(Rogers and Haller, 1978). The peptidergic nerves were
not observed in the vicinity of NEB in Amphibia.
The serial sections of the intraepithelial nerves in
Ambystoma tigrinum and Bombina orientalis reveal
the situation previously demonstrated in the NEB of
rabbit and cat (Lauweryns and Van Lommel, 1987; Van
Lommel and Lauweryns, 1993) that both afferent and
efferent types of terminals can be formed by the same
nerve fibre which branch at some distance from the
endings (Fig. 14c) (own unpublished data and Goniakowska-Witalińska et al., 1992). On Figure 9b are seen
three types of nerve fibres with the efferent synapse on
left side and afferent one in the upper right corner.
Centrally located is the nerve profile with both afferent
and efferent morphological features. Such nerves in B.
orientalis split into separate efferent and afferent nerve
endings.
The synaptic junctions between NE cells and nerve
endings were observed in several species. The extracellular space between synaptic membranes is about 20
nm wide and the length of the synaptic zone ranges
from 0.3 to 0.5 µm. The synaptic grid on the NE cell side
is also observed (Fig. 14c). The synaptic junctions are
located on efferent (Fig. 9b) and afferent (Fig. 14c)
nerve endings. In the two species Bufo marinus and
NEUROENDOCRINE CELLS IN AMPHIBIAN LUNGS
Figure 9
Ambystoma mexicanum, the reciprocal synapses were
demonstrated (Rogers and Haller, 1978; Scheuermann
et al., 1989).
Development
The NE cells were observed exclusively in the developing larval lung of Salamandra salamandra (Goniakowska-Witalińska, 1982). In the early stages of
urodelan development (Ist and IInd), lungs play a
hydrostatic role and the NE cells are absent. At the
stage III, when the lungs begin to act as a respiratory
organ and the gills are reduced, a well developed
respiratory surface and a thin air-blood barrier is
observed. At this stage just before metamorphosis, two
types of solitary NE cells appear in the ciliated epithelium (Figs. 13a,b): type I, with typical small DCV and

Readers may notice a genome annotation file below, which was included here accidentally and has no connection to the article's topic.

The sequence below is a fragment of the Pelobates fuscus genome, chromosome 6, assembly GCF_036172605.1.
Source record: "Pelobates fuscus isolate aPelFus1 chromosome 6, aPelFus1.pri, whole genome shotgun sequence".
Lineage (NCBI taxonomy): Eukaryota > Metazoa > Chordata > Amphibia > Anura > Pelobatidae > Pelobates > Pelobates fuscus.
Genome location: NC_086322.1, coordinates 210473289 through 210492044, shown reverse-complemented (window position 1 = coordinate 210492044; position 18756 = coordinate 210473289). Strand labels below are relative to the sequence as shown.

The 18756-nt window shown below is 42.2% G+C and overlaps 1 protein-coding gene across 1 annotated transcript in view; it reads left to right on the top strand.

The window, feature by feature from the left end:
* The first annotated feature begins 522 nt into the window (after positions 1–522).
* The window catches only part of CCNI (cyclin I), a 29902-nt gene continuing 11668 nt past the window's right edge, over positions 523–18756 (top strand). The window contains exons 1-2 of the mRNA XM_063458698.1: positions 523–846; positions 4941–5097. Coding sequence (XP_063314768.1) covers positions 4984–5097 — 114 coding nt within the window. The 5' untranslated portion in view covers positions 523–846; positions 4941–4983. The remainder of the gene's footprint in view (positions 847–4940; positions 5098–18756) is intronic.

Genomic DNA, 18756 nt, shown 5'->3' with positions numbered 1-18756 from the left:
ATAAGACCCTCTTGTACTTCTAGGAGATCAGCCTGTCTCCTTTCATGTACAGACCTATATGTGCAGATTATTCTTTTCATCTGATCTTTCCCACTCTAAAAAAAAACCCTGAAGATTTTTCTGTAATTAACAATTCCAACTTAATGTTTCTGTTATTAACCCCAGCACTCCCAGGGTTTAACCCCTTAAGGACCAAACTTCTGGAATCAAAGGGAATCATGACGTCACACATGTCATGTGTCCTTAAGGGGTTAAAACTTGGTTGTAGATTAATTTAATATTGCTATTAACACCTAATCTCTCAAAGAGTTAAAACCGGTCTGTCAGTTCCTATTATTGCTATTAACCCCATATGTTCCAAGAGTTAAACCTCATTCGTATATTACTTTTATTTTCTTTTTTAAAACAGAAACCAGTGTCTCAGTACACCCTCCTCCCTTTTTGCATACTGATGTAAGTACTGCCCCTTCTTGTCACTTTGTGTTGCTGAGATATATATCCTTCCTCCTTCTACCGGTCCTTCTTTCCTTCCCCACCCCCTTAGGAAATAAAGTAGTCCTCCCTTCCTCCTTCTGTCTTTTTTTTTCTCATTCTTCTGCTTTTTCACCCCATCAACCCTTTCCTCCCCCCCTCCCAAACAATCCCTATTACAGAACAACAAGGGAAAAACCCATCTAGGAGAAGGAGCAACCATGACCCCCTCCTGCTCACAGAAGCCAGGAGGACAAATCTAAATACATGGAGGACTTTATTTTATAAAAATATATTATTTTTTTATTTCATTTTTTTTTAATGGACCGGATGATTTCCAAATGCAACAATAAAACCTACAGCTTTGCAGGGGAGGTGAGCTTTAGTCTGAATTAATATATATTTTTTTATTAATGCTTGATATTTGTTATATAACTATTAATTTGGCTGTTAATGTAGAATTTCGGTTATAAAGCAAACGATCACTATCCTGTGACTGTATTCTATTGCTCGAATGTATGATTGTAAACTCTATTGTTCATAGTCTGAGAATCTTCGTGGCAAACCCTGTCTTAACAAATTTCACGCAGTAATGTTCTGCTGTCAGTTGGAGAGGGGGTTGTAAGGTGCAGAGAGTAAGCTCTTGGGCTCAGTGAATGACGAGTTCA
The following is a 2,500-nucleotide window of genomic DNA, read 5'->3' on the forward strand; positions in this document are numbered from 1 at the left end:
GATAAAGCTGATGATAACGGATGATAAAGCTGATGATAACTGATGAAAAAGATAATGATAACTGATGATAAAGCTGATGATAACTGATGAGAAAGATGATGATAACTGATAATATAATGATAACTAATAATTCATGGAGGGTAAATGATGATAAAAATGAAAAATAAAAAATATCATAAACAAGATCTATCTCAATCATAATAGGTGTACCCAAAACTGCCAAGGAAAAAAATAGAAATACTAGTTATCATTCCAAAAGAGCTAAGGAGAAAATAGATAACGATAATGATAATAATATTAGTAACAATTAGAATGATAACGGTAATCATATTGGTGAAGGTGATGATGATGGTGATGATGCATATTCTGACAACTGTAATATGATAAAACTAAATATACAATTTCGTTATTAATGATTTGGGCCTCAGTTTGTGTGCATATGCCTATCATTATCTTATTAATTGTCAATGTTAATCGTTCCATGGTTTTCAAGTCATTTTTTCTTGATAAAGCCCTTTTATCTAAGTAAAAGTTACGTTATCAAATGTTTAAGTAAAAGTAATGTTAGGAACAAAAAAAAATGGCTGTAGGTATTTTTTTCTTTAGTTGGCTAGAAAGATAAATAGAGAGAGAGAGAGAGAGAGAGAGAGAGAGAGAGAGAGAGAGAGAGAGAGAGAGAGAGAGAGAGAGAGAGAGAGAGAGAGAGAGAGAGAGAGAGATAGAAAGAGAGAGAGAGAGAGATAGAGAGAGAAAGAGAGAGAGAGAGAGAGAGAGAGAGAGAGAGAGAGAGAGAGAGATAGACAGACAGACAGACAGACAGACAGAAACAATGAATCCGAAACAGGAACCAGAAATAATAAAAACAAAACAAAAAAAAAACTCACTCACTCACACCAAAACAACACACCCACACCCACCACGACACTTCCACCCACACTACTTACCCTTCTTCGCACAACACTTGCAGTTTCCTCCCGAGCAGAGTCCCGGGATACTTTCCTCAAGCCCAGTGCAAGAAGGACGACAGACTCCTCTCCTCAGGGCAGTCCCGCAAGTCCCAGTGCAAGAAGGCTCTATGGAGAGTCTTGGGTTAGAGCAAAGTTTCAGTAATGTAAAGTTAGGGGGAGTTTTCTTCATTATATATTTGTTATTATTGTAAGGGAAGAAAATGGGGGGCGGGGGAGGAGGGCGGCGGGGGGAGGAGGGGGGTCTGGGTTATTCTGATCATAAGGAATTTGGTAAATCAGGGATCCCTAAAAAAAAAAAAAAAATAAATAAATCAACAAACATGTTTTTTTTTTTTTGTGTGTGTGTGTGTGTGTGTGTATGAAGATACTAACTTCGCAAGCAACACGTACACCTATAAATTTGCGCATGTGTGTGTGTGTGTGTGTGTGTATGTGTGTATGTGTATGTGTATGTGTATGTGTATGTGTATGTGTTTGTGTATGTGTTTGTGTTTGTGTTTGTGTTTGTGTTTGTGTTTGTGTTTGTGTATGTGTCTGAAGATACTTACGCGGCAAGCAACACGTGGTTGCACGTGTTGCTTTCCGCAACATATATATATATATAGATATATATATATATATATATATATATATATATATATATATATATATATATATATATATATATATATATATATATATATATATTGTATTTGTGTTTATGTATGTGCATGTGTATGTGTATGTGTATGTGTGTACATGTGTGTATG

some larger ones, and type II, with large DCV (Table 1).
21
(Continued.)
Both types of NE cells are large, solitary, dispersed in
the basal part of the ciliated epithelium and free of
innervation. Some of these cells are situated on the
basal lamina and extend very closely to the epithelial
surface. Nevertheless, no contact of these cells with the
air space was observed at this developmental stage.
HISTOCHEMISTRY
The histochemical composition of NE cells was investigated in 13 species of anuran and urodele amphibians
by the fluorescence (Rogers and Haller, 1978; Scheuermann et al., 1989) or immunocytochemical methods
(Adriaensen et al., 1994; Bodegas et al., 1993; Cutz et
al., 1986; Gomi et al., 1994; Goniakowska-Witalińska et
al., 1990, 1992). The results of the investigations are
summarized in Table 2.
22
L. GONIAKOWSKA-WITALIŃSKA
TABLE 1. Diameter ranges (in nm) of dense core vesicles (DCV) from solitary neuroendocrine cells (S) and cells grouped in NEB
in the lungs of several species of Amphibia
Species
Bufo marinus
Rana nigromaculata
Hyla arborea
Bombina variegata
Bufo bufo
Bufo viridis
Bombina orientalis
Triturus alpestris
Salamandra salamandra
Hynobius nebulosus
Ambystoma mexicanum
Ambystoma tigrinum
Numerous, small DCV
60–100
60–110
54–110
52–130
30–140 and 170–420
60–100
120–200
69–189
I 90–150 and 150–270
II 150–450
I 46–69
II 80–110
I 58
II 73
I 70–140
II 140–260 and 320–700
Scarce, large DCV
References
—
—
290–862
300–700
210–450
NEB
NEB